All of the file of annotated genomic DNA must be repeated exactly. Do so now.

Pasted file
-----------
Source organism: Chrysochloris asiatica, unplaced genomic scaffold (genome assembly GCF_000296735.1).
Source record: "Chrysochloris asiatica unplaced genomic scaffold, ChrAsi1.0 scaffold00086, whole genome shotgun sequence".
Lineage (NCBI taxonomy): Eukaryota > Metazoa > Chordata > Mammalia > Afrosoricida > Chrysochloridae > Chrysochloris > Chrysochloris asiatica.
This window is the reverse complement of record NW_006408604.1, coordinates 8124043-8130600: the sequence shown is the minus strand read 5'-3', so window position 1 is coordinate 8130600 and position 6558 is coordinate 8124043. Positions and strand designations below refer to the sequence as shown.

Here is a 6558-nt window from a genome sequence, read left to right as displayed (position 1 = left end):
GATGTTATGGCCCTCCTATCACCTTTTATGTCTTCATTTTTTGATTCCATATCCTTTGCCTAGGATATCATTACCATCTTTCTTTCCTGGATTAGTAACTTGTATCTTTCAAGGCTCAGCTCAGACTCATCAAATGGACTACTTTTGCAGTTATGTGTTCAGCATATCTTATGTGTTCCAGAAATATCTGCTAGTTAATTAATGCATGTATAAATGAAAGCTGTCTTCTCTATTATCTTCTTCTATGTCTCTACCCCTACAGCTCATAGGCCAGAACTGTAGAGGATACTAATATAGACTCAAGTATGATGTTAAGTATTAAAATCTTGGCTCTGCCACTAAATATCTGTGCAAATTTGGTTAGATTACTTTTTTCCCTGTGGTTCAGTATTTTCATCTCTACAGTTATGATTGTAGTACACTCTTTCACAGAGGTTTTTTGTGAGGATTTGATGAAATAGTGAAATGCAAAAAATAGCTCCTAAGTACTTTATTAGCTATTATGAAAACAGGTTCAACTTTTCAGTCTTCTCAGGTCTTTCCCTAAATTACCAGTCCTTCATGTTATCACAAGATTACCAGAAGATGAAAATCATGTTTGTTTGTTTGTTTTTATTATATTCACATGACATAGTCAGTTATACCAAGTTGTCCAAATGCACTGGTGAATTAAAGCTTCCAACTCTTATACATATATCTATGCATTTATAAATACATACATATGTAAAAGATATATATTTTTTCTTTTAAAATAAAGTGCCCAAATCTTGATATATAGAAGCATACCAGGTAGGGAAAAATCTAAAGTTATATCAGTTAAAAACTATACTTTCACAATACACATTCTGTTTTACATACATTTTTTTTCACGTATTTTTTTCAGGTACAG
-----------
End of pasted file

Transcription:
Source organism: Chrysochloris asiatica, unplaced genomic scaffold (genome assembly GCF_000296735.1).
Source record: "Chrysochloris asiatica unplaced genomic scaffold, ChrAsi1.0 scaffold00086, whole genome shotgun sequence".
Lineage (NCBI taxonomy): Eukaryota > Metazoa > Chordata > Mammalia > Afrosoricida > Chrysochloridae > Chrysochloris > Chrysochloris asiatica.
This window is the reverse complement of record NW_006408604.1, coordinates 8124043-8130600: the sequence shown is the minus strand read 5'-3', so window position 1 is coordinate 8130600 and position 6558 is coordinate 8124043. Positions and strand designations below refer to the sequence as shown.

Here is a 6558-nt window from a genome sequence, read left to right as displayed (position 1 = left end):
GATGTTATGGCCCTCCTATCACCTTTTATGTCTTCATTTTTTGATTCCATATCCTTTGCCTAGGATATCATTACCATCTTTCTTTCCTGGATTAGTAACTTGTATCTTTCAAGGCTCAGCTCAGACTCATCAAATGGACTACTTTTGCAGTTATGTGTTCAGCATATCTTATGTGTTCCAGAAATATCTGCTAGTTAATTAATGCATGTATAAATGAAAGCTGTCTTCTCTATTATCTTCTTCTATGTCTCTACCCCTACAGCTCATAGGCCAGAACTGTAGAGGATACTAATATAGACTCAAGTATGATGTTAAGTATTAAAATCTTGGCTCTGCCACTAAATATCTGTGCAAATTTGGTTAGATTACTTTTTTCCCTGTGGTTCAGTATTTTCATCTCTACAGTTATGATTGTAGTACACTCTTTCACAGAGGTTTTTTGTGAGGATTTGATGAAATAGTGAAATGCAAAAAATAGCTCCTAAGTACTTTATTAGCTATTATGAAAACAGGTTCAACTTTTCAGTCTTCTCAGGTCTTTCCCTAAATTACCAGTCCTTCATGTTATCACAAGATTACCAGAAGATGAAAATCATGTTTGTTTGTTTGTTTTTATTATATTCACATGACATAGTCAGTTATACCAAGTTGTCCAAATGCACTGGTGAATTAAAGCTTCCAACTCTTATACATATATCTATGCATTTATAAATACATACATATGTAAAAGATATATATTTTTTCTTTTAAAATAAAGTGCCCAAATCTTGATATATAGAAGCATACCAGGTAGGGAAAAATCTAAAGTTATATCAGTTAAAAACTATACTTTCACAATACACATTCTGTTTTACATACATTTTTTTTCACGTATTTTTTTCAGGTACAG